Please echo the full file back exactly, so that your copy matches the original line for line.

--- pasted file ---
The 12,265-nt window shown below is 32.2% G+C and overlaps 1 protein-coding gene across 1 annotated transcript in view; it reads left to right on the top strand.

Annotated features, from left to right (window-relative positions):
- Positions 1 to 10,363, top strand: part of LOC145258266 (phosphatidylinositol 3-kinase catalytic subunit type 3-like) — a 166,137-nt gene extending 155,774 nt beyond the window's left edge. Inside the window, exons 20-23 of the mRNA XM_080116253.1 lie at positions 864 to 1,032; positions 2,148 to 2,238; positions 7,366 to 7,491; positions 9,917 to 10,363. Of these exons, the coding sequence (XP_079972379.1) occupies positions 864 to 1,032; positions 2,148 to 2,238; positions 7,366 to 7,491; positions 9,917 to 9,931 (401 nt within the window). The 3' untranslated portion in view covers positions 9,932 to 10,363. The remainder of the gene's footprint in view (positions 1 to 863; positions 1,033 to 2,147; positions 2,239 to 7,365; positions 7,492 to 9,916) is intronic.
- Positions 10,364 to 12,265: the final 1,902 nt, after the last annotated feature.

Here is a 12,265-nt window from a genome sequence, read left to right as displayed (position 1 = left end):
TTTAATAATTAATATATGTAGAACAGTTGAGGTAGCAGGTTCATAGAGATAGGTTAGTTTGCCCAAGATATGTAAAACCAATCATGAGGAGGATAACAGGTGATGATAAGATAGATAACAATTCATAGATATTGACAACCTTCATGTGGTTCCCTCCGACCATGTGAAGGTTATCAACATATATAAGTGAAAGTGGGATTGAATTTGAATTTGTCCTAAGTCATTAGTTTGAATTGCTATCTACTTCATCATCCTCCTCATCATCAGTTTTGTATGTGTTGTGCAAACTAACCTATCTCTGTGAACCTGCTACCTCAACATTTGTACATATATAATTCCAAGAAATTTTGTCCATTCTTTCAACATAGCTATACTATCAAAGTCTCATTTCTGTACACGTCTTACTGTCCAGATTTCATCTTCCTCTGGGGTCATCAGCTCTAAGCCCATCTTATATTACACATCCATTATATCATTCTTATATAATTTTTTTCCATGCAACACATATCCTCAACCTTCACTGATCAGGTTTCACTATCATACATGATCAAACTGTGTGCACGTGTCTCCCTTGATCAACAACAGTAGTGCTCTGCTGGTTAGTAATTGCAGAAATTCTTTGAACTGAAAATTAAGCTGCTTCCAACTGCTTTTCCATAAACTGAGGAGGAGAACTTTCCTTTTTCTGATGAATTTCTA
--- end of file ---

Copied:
The 12,265-nt window shown below is 32.2% G+C and overlaps 1 protein-coding gene across 1 annotated transcript in view; it reads left to right on the top strand.

Annotated features, from left to right (window-relative positions):
- Positions 1 to 10,363, top strand: part of LOC145258266 (phosphatidylinositol 3-kinase catalytic subunit type 3-like) — a 166,137-nt gene extending 155,774 nt beyond the window's left edge. Inside the window, exons 20-23 of the mRNA XM_080116253.1 lie at positions 864 to 1,032; positions 2,148 to 2,238; positions 7,366 to 7,491; positions 9,917 to 10,363. Of these exons, the coding sequence (XP_079972379.1) occupies positions 864 to 1,032; positions 2,148 to 2,238; positions 7,366 to 7,491; positions 9,917 to 9,931 (401 nt within the window). The 3' untranslated portion in view covers positions 9,932 to 10,363. The remainder of the gene's footprint in view (positions 1 to 863; positions 1,033 to 2,147; positions 2,239 to 7,365; positions 7,492 to 9,916) is intronic.
- Positions 10,364 to 12,265: the final 1,902 nt, after the last annotated feature.

Here is a 12,265-nt window from a genome sequence, read left to right as displayed (position 1 = left end):
TTTAATAATTAATATATGTAGAACAGTTGAGGTAGCAGGTTCATAGAGATAGGTTAGTTTGCCCAAGATATGTAAAACCAATCATGAGGAGGATAACAGGTGATGATAAGATAGATAACAATTCATAGATATTGACAACCTTCATGTGGTTCCCTCCGACCATGTGAAGGTTATCAACATATATAAGTGAAAGTGGGATTGAATTTGAATTTGTCCTAAGTCATTAGTTTGAATTGCTATCTACTTCATCATCCTCCTCATCATCAGTTTTGTATGTGTTGTGCAAACTAACCTATCTCTGTGAACCTGCTACCTCAACATTTGTACATATATAATTCCAAGAAATTTTGTCCATTCTTTCAACATAGCTATACTATCAAAGTCTCATTTCTGTACACGTCTTACTGTCCAGATTTCATCTTCCTCTGGGGTCATCAGCTCTAAGCCCATCTTATATTACACATCCATTATATCATTCTTATATAATTTTTTTCCATGCAACACATATCCTCAACCTTCACTGATCAGGTTTCACTATCATACATGATCAAACTGTGTGCACGTGTCTCCCTTGATCAACAACAGTAGTGCTCTGCTGGTTAGTAATTGCAGAAATTCTTTGAACTGAAAATTAAGCTGCTTCCAACTGCTTTTCCATAAACTGAGGAGGAGAACTTTCCTTTTTCTGATGAATTTCTA